PARIS — Amid a flurry of diplomatic consultations aimed at preserving a fragile cease-fire in eastern Ukraine, Secretary of State John Kerry said Thursday that Russia faced the prospect of toughened sanctions unless it took steps over the coming “hours” to pressure armed separatists in eastern Ukraine to give up the fight.
Kerry’s warning added new pressure a day before a European Union meeting in Brussels during which leaders were expected to consider imposing more economic sanctions on Russia, and in which Ukraine President Petro Poroshenko was expected to sign a free-trade accord that his predecessor, Viktor Yanukovych, scuttled last fall, setting off months of civil unrest.
While Russian President Vladimir Putin has voiced support for the cease-fire and for peace talks between the Ukrainian government and pro-Russian separatist rebels, the United States has expressed doubts that Mr. Putin is genuinely committed to ending the violence.
“We are in full agreement that it is critical for Russia to show in the next hours, literally, that they are moving to help disarm the separatists, to encourage them to disarm, to call on them to lay down their weapons and begin to become part of a legitimate political process,” Mr. Kerry said after meeting in Paris with French Foreign Minister Laurent Fabius.
In a news conference Wednesday at NATO headquarters in Brussels, Mr. Kerry also warned that sanctions were being prepared. But it was not certain that the European Union would enact new sanctions today if Mr. Putin failed to take major steps to defuse the conflict.
While Mr. Fabius made a point similar to Mr. Kerry’s, saying “commitments” had been made on “de-escalation” of the crisis in a lengthy four-way call Wednesday between Mr. Putin and the leaders of Germany, France and Ukraine, he offered a longer time frame, adding that France hoped that these promises would be fulfilled “today and in the coming days.”
Although the United States has been vocal in threatening additional sanctions, its European allies are juggling competing concerns, including business interests in their own countries, which have far more economic dealings with Russia than does the United States. Mr. Putin has also been adept at taking limited steps that have stirred debate among the Europeans about the need for tougher sanctions.
In Ukraine, sporadic skirmishing between government forces and rebels continued in the east Thursday, including a firefight near a strategically important airfield in Kramatorsk. The cease-fire has been tentative at best, and Mr. Poroshenko said Wednesday that 18 government soldiers had been killed by rebels since he ordered the halt in military operations last Friday.
Former President Leonid M. Kuchma, who was tapped by Mr. Poroshenko to coordinate talks with the rebels, said Thursday that another meeting aimed at resolving the conflict would occur today. After the first session Monday, rebel leaders agreed to adhere to Mr. Poroshenko’s cease-fire, but that truce is to end tonight.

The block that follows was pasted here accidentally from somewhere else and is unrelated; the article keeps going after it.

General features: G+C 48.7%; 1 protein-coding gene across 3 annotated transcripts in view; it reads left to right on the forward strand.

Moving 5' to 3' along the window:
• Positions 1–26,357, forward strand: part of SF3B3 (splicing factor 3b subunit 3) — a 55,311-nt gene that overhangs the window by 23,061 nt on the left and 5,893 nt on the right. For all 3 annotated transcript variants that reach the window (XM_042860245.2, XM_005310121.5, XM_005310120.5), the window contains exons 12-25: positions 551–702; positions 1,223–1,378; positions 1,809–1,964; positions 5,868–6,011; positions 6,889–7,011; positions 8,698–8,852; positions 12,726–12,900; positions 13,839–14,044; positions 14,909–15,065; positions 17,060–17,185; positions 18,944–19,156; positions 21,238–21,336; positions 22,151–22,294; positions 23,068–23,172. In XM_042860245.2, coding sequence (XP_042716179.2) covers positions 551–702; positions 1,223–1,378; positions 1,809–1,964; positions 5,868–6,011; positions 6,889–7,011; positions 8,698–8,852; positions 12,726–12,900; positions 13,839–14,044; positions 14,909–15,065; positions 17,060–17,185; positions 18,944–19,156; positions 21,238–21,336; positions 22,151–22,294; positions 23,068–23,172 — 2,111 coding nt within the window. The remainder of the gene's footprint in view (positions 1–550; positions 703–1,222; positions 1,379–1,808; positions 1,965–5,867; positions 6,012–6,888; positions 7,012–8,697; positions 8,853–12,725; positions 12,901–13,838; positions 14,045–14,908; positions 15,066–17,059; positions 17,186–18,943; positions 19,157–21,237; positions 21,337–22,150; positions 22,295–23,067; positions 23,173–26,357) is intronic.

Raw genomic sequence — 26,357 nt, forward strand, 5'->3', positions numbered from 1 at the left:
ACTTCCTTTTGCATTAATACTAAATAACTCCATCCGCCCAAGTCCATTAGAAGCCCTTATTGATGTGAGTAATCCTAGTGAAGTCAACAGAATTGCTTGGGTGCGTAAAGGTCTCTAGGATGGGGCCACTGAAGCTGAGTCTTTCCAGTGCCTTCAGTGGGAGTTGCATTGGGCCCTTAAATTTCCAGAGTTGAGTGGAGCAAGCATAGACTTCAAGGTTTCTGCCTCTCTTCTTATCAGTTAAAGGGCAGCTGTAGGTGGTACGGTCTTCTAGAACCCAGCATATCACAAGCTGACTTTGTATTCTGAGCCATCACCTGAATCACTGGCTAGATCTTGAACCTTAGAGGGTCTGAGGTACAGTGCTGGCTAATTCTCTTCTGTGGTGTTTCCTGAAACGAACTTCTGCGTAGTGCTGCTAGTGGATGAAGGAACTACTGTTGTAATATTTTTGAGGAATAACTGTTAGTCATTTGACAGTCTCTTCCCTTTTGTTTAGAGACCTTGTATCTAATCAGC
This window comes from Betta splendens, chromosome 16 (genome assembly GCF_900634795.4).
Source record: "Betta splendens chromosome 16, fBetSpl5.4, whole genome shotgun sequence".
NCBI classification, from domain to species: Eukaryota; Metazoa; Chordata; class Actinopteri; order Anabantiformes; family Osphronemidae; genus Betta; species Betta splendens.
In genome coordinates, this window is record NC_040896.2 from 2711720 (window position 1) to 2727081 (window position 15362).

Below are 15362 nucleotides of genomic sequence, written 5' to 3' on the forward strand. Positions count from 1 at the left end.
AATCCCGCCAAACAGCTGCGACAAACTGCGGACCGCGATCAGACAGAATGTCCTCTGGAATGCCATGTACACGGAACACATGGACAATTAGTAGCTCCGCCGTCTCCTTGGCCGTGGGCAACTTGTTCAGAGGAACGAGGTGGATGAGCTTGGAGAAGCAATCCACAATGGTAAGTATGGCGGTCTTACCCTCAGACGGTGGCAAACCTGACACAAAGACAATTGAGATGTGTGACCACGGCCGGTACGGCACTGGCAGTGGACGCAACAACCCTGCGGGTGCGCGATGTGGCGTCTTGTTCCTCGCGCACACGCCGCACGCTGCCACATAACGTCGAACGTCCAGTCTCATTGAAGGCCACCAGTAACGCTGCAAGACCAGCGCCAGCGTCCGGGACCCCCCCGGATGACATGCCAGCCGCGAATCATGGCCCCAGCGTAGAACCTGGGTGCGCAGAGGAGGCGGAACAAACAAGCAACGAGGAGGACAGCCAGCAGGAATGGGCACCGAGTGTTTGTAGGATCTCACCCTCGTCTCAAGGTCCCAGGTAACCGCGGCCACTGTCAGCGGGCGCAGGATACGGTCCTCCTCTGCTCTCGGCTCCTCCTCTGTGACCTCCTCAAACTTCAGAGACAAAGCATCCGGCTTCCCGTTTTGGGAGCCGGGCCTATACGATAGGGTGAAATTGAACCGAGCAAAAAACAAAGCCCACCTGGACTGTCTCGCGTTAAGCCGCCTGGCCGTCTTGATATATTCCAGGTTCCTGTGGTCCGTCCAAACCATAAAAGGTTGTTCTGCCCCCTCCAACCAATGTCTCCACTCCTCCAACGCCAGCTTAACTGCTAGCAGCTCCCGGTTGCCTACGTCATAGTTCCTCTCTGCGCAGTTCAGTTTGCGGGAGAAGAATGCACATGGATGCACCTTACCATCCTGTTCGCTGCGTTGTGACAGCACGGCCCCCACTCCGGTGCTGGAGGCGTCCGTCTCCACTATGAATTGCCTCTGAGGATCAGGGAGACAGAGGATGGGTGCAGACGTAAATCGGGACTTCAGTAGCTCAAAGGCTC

Kiev has refused to call the talks “negotiations,” because Mr. Poroshenko has said he will not bargain with leaders of the violent rebellion. In a statement Thursday, Viktor Medvedchuk, a former chief of staff to Mr. Kuchma and personal friend of Mr. Putin’s, who has helped arrange the talks, urged Mr. Poroshenko to rethink that view. “It is important to understand that to have a truly productive dialogue, negotiations should be conducted with those who really control the situation in Donetsk and Luhansk and the armed resistance,” Mr. Medvedchuk said.
He added: “Kiev, inviting to the negotiating table only government officials and political elites, should ask a simple question: Can they enforce signed memorandums? If not, then the peace plan will be another unviable initiative by the central government.”
Following up on the Wednesday conference call, Mr. Putin and German Chancellor Angela Merkel spoke again by phone Thursday. In a statement, the Kremlin said the two leaders had discussed how to monitor compliance with terms of the cease-fire as well as “the need to extend the truce, to organize a regular contact group and to release the individuals held by force.”
Mr. Poroshenko on Thursday said pointedly that Russia had not yet done enough to end the violence and implement a peace plan, and that it was still allowing fighters and arms to cross the border into Ukraine. “Sadly, so far, Moscow’s support has been insufficient,” Mr. Poroshenko said in a speech in Strasbourg, France, to European lawmakers. “From this podium, I urge Russia once again to resolve the situation. Please support the peace plan with deeds and not just words. With deeds, we can stop the deaths of civilians and military people.”
“We await these actions,” he added. “Strengthen the border control; stop the illegal infiltration of military vehicles into Ukraine. Stop recruiting mercenaries, and finally pull back military forces from the border. The people of Ukraine do not want war or anarchy.”
The agreement to be signed today by Mr. Poroshenko calls for establishment of a “deep and comprehensive free-trade area” between Europe and Ukraine.The goal, according to European Union documents, is to “significantly deepen political and economic ties between the signatories with a long-term perspective of closer political association and economic integration.”United States - North America - Russia - Eastern Europe - Europe - France - Western Europe - John Kerry - Paris - Laurent Fabius - Germany - Ukraine - North Atlantic Treaty Organization - Vladimir Putin - European Union - Russia government - Angela Merkel - Viktor Yanukovych - Ukraine government - Donetsk - Petro Poroshenko